Jackson County COMBAT Tax Never Worked To Reduce Crime

Once again we're confronted with PROOF that big bucks never really works to create peace on violent local streets.

Check the numbers . . .

COMBAT money is raised by a 0.25% sales tax that was approved by county voters in 1989 in response to rampant crime during the crack cocaine epidemic. It’s the only program of its kind at a county level, and has been approved by voters three times since its inception. For the past decade, the fund has raised more than $20 million each year.

But what looks like success  . . .  Isn’t necessarily reflected in Kansas City’s homicide numbers. And COMBAT’s finances have come into question in the past.

Since 2013, the city has had only one year with fewer than 100 homicides — 2014 had 79, the lowest total since 1972, according to the Kansas City Star.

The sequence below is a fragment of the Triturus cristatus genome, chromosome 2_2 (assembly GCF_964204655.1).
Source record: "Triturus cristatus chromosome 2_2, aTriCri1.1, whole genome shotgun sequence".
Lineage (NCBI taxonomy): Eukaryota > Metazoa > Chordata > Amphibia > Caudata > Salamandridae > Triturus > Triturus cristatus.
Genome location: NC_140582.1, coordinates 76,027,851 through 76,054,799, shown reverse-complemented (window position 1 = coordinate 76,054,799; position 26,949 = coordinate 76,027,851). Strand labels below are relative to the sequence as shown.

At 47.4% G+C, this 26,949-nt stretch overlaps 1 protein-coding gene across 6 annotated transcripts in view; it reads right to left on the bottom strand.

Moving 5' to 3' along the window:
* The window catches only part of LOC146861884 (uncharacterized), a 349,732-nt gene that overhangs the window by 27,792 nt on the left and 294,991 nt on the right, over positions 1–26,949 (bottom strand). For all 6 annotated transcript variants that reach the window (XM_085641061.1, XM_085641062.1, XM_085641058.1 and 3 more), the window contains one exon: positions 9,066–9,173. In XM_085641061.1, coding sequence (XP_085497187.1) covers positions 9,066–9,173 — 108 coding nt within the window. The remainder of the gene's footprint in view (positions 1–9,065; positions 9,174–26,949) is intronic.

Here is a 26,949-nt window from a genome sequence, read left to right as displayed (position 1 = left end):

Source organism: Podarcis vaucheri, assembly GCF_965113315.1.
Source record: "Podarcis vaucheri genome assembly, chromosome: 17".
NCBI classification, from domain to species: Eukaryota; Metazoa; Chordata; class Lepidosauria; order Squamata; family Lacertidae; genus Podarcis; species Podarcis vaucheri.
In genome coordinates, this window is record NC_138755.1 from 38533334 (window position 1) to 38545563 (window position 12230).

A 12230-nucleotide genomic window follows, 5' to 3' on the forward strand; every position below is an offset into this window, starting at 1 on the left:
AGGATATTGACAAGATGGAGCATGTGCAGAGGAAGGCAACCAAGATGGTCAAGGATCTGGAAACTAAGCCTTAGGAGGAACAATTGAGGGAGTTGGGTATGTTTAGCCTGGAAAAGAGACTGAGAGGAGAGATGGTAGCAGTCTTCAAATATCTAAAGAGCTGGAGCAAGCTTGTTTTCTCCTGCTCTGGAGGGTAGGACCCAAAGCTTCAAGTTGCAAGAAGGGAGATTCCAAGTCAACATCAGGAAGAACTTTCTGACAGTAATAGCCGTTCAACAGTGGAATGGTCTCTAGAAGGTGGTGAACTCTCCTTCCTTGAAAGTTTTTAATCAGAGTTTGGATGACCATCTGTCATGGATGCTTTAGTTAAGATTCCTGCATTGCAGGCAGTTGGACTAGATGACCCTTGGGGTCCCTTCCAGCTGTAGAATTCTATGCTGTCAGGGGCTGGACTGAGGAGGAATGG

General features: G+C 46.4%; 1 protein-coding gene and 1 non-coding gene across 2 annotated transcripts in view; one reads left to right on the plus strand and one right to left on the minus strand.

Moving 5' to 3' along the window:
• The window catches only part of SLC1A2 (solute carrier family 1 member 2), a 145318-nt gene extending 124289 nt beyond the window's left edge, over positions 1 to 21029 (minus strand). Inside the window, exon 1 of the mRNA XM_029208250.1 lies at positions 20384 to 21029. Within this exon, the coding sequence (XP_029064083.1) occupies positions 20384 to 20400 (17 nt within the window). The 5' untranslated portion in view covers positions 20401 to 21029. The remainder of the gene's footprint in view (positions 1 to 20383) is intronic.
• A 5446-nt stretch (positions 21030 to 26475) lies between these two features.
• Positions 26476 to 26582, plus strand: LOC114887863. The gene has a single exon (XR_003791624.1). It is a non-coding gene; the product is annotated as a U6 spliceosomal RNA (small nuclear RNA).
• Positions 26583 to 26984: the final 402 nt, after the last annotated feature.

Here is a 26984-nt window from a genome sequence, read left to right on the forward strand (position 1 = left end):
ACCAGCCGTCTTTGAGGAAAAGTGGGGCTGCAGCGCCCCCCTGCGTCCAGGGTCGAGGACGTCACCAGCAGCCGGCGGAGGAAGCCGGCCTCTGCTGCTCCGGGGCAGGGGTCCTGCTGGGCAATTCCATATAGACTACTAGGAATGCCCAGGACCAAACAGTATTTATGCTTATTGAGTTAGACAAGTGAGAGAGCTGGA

In the last three years, Kansas City’s homicide totals were all more than 150, with 2020 being the deadliest year on record, at 182.

Read more via www.TonysKansasCity.com link . . .

For 30 years, a Jackson County tax has funded anti-crime efforts. Its success is hard to measure

Jackson County's Community Backed Anti-Crime Tax, or COMBAT, is celebrating its 30th anniversary this year. The first-of-its-kind program has been lauded for its contributions to crime reduction. But, with gun deaths climbing each year, it's challenging to measure whether the money makes a difference.